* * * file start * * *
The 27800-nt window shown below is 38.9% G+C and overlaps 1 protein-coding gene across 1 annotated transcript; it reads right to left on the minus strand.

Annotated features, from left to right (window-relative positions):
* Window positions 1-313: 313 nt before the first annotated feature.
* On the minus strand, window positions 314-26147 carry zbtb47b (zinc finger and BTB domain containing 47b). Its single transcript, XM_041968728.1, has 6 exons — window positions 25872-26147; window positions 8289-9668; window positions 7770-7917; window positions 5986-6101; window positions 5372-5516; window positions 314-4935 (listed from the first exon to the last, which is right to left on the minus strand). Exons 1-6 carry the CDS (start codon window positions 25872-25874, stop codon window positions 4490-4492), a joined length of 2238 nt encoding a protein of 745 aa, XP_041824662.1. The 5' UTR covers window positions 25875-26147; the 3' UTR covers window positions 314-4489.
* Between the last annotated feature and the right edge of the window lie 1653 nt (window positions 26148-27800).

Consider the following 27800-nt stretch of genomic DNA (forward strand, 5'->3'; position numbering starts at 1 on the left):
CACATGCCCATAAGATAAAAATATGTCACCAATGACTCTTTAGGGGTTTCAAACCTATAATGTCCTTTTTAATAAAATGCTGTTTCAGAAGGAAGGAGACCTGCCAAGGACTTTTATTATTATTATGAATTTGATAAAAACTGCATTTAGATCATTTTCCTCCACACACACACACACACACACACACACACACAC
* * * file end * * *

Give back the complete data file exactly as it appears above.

The 27800-nt window shown below is 38.9% G+C and overlaps 1 protein-coding gene across 1 annotated transcript; it reads right to left on the minus strand.

Annotated features, from left to right (window-relative positions):
* Window positions 1-313: 313 nt before the first annotated feature.
* On the minus strand, window positions 314-26147 carry zbtb47b (zinc finger and BTB domain containing 47b). Its single transcript, XM_041968728.1, has 6 exons — window positions 25872-26147; window positions 8289-9668; window positions 7770-7917; window positions 5986-6101; window positions 5372-5516; window positions 314-4935 (listed from the first exon to the last, which is right to left on the minus strand). Exons 1-6 carry the CDS (start codon window positions 25872-25874, stop codon window positions 4490-4492), a joined length of 2238 nt encoding a protein of 745 aa, XP_041824662.1. The 5' UTR covers window positions 25875-26147; the 3' UTR covers window positions 314-4489.
* Between the last annotated feature and the right edge of the window lie 1653 nt (window positions 26148-27800).

Consider the following 27800-nt stretch of genomic DNA (forward strand, 5'->3'; position numbering starts at 1 on the left):
CACATGCCCATAAGATAAAAATATGTCACCAATGACTCTTTAGGGGTTTCAAACCTATAATGTCCTTTTTAATAAAATGCTGTTTCAGAAGGAAGGAGACCTGCCAAGGACTTTTATTATTATTATGAATTTGATAAAAACTGCATTTAGATCATTTTCCTCCACACACACACACACACACACACACACACACAC